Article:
Wind-Up Bird Chronicle Ginza


As most of Murakami’s main characters are Tokyoites, it’s only natural that they go on plenty of shopping trips throughout his novels. Like with bars and restaurants, however, Murakami rarely reveals the name of the exact store they visit. Luckily, there are several exceptions.

Here’s a list of six places in Tokyo you can shop from Murakami’s novels:


Haruki Murakami Shinjuku Kinokuniya

Kinokuniya, just outside of Shinjuku Station’s East Exit, appears a few times throughout Murakami’s work.

K of Sputnik Sweetheart mentions picking up a few books here before going to see a Luc Besson movie. In 1Q84, Tengo stops here before his meeting with Fuka-Eri at the Nakamuraya Cafe, just across the street. In the nonfiction memoir What I Talk About When I Talk About Running, Murakami recalls buying some paper and a fountain pen here shortly after deciding to become a writer.

This is a massive bookstore but for English and other foreign language books, try the 7th floor.


Murakami Tokyu Hands Shibuya

Near the end of Dance, Dance, Dance, the unnamed narrator runs into the police officer who interrogated him in Akasaka just outside of Tokyu Hands in Shibuya.

Tokyu Hands is a must-visit for anyone coming to Tokyo. The department store sells nearly everything, from souvenirs to stationary to bicycles. Even if you don’t intend to buy anything, it’s a lot of fun just to window shop. There are a number of Tokyu Hands branches throughout Tokyo but this one in Shibuya is perhaps the most famous.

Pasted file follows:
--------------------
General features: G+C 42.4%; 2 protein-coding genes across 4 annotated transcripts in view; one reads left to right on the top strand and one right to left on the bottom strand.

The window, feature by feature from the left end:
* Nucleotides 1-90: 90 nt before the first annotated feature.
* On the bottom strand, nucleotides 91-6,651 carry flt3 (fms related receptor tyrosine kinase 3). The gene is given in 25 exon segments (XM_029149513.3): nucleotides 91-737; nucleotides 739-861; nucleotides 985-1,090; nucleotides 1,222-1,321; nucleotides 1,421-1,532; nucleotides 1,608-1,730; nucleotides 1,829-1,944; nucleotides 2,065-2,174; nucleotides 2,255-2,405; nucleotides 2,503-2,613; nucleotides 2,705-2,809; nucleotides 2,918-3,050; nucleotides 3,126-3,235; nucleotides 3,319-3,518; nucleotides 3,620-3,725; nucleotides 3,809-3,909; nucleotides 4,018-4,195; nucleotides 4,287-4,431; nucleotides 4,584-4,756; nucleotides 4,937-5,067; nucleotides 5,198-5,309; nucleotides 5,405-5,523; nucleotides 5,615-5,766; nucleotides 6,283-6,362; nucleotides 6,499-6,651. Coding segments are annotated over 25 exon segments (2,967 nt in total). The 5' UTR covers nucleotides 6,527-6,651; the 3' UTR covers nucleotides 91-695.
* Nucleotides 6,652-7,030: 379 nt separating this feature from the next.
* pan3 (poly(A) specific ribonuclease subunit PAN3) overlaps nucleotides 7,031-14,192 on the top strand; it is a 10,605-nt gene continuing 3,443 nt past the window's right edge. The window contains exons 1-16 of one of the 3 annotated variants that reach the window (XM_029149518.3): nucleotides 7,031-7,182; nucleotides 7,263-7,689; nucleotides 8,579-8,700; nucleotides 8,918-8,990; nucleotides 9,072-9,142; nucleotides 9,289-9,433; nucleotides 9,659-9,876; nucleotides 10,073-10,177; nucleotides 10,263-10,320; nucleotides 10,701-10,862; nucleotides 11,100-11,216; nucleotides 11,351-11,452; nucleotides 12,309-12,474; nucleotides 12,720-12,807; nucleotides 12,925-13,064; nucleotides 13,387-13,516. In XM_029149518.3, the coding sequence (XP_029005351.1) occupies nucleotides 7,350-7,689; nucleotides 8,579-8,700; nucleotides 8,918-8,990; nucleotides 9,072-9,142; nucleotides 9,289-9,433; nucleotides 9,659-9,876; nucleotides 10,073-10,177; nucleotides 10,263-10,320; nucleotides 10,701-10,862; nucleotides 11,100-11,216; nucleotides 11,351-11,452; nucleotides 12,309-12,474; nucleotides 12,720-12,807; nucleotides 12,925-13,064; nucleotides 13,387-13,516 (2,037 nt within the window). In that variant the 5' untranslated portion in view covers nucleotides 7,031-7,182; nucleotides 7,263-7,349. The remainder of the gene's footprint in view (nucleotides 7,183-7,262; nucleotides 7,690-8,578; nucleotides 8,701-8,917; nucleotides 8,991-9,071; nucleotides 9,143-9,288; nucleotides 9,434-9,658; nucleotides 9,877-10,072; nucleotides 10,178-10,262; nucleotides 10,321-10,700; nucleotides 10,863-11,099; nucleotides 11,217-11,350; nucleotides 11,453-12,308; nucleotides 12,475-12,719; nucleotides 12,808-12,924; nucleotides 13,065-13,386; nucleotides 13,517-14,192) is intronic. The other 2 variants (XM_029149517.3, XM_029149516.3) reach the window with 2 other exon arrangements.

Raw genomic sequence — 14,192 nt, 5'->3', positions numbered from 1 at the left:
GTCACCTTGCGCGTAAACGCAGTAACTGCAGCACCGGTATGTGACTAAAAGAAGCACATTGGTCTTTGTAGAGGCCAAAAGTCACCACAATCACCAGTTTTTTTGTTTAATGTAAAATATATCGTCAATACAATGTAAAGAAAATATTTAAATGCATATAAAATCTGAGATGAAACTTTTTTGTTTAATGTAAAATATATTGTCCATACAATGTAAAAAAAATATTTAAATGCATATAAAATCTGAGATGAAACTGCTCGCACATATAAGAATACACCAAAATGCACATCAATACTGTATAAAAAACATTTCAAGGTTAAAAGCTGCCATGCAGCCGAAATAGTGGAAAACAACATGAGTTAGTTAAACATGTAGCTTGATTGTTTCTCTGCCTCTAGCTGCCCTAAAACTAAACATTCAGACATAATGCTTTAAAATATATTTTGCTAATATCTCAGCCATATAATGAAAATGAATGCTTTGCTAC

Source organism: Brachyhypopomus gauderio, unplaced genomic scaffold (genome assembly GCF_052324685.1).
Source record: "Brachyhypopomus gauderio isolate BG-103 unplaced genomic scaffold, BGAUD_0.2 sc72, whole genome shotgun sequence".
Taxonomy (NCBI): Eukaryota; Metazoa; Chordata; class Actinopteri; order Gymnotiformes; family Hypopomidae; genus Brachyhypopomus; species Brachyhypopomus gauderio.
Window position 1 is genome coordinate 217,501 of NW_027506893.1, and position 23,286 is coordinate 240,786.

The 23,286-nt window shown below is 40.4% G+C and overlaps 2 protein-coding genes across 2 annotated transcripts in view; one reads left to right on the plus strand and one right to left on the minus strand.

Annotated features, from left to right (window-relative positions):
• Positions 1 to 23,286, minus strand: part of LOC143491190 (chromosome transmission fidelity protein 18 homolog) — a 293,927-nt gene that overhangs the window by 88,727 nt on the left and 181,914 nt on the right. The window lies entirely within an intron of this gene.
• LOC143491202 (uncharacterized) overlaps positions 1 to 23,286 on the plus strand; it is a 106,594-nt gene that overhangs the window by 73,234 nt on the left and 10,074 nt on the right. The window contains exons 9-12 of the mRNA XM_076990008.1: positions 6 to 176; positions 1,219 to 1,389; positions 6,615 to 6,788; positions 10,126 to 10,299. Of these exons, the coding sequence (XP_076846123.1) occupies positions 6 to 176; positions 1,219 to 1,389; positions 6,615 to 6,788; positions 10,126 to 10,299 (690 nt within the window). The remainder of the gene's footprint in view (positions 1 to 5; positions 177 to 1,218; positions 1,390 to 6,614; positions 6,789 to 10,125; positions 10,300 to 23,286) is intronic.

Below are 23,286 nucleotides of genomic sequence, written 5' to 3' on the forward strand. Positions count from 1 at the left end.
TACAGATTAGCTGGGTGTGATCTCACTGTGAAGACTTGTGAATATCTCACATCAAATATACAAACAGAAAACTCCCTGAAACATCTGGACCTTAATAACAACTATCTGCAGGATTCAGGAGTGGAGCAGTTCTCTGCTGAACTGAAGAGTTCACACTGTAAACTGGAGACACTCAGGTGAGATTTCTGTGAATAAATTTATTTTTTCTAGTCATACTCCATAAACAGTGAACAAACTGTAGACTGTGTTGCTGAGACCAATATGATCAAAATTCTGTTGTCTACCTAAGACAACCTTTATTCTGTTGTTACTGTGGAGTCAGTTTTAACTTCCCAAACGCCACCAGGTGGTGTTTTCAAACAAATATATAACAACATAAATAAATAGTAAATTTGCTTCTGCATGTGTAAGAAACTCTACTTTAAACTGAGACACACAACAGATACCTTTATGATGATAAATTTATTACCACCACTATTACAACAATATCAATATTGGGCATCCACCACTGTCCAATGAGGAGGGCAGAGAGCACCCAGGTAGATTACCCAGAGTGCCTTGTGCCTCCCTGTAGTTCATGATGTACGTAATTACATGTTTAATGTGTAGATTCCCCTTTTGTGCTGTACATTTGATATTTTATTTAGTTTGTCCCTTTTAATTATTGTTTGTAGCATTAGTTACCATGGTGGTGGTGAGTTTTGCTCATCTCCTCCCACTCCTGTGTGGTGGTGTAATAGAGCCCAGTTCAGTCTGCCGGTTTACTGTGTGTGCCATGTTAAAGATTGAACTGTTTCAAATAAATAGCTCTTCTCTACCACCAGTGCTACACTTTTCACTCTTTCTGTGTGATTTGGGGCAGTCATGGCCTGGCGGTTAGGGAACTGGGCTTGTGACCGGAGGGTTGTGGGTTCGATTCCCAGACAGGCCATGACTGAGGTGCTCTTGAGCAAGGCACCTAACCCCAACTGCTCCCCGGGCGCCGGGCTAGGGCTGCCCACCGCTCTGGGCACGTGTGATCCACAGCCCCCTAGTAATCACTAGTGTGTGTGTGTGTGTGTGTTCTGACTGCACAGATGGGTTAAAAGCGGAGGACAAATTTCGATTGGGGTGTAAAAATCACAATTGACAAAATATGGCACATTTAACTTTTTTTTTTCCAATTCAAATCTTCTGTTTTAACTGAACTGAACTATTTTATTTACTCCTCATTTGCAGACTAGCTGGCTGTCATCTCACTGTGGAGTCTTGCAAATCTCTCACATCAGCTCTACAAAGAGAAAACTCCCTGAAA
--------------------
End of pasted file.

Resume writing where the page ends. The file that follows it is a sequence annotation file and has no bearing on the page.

Wind-Up Bird Chronicle Wako

In The Wind-Up Bird Chronicle, Toru Okada and his neighbor May Kasahara work part-time outside the Wako department store, surveying the baldness of men they see walk by. They don’t actually go inside the building during the novel, but Wako is one of Tokyo’s most iconic department stores. Inside you can find plenty of places to buy luxury goods in addition to some cafes and restaurants.

Nearby the Wako Building is the Sony Building, but at the time of writing it’s under renovation until the summer of 2018. This, of course, is one of the establishments the narrator of Hard-Boiled Wonderland and The End of The World visits on his ‘last day.’


South of the Border, West of the Sun Kinokuniya

Not to be confused with the bookstore of the same name, the Aoyama branch of the Kinokuniya Supermarket makes a couple of appearances throughout Murakami’s work.

In Dance, Dance, Dance, the unnamed narrator makes plenty of visits to the Aoyama Boulevard supermarket. “You may not believe this, but the lettuce you buy there lasts longer than lettuce anywhere else,” he claims. Hajime of South of the Border, West of the Sun is also a regular customer. 


Natural House Aoyama

Natural House is another fancy supermarket that’s located just down the street from Kinokuniya on Aoyama Boulevard. Though he doesn’t actually visit over the course of the novel, we know that Hajime of South of the Border, West of the Sun is quite familiar with the place, as he brings it up in small talk with the mother of his daughter’s classmate.

Natural House specializes in organic food which is still incredibly hard to find in Japan. To give you an idea of this supermarket’s usual clientele, a single grapefruit here goes for around ¥500!


Meidi-Ya Murakami

Yet another fancy Tokyo supermarket. This particular one is in the posh Hiroo neighborhood and appears in two works by Murakami. 

At the end of Sputnik Sweetheart, K spots Miu driving in her car near the intersection right by Meidi-Ya. In the short story Drive My Car from the newly released Men Without Women compilation, Kafuku does some grocery shopping here. 

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